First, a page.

If your actual shell is
/bin/sh [contrary to the initial question, but as discussion commentary has made clear], use
= rather than
== in your test expression:
elif [ "$basePath" = arrayscripts ]
Note that the right-hand side doesn't need to be quoted in this case, since it contains no expansions and no syntactically-sensitive characters.
Alternately, if this issue is reproducible when using bash, the obvious problem is missing quotes.
[ "$basePath" = arrayscripts ] # this is POSIX compatible
[[ $basePath = arrayscripts ]] # this works only with bash
Otherwise, the number of arguments
$basePath expands into is undefined -- it may expand into zero arguments, making the statement
[ = arrayscripts ]
...which would try to use
= as a unary operator, which it isn't...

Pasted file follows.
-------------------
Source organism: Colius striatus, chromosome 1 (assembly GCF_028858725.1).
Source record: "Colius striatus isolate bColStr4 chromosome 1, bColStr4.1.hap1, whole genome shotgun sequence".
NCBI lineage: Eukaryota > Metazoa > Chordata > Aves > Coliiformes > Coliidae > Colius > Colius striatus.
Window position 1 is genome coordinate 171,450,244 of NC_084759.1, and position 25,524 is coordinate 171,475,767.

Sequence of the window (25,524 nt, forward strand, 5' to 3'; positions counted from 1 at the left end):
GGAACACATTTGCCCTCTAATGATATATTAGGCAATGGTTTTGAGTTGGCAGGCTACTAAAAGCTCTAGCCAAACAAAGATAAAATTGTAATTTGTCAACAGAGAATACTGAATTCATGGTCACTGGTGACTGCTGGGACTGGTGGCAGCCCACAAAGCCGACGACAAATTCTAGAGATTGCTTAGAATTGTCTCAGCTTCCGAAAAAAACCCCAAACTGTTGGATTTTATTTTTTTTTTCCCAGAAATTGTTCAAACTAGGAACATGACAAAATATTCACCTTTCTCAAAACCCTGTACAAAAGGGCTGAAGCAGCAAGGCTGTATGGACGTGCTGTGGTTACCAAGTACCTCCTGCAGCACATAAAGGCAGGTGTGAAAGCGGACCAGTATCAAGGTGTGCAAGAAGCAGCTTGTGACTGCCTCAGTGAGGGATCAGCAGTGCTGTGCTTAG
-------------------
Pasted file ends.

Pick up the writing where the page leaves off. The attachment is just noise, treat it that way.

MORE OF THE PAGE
$basePath contained, say,
"true -o bar =", it could expand into something like
[ true -o bar = arrayscripts ]
...resulting in program behavior very different from what you actually want.
Bottom line: When writing for shells which follow POSIX rules (basically, anything but zsh or fish), quote your expansions unless you have a specific and compelling reason to do otherwise. (Use of the bash/ksh extension
[[ ]] provides such a reason, by introducing a context in which string-splitting of expansion results and glob expansion don't take place).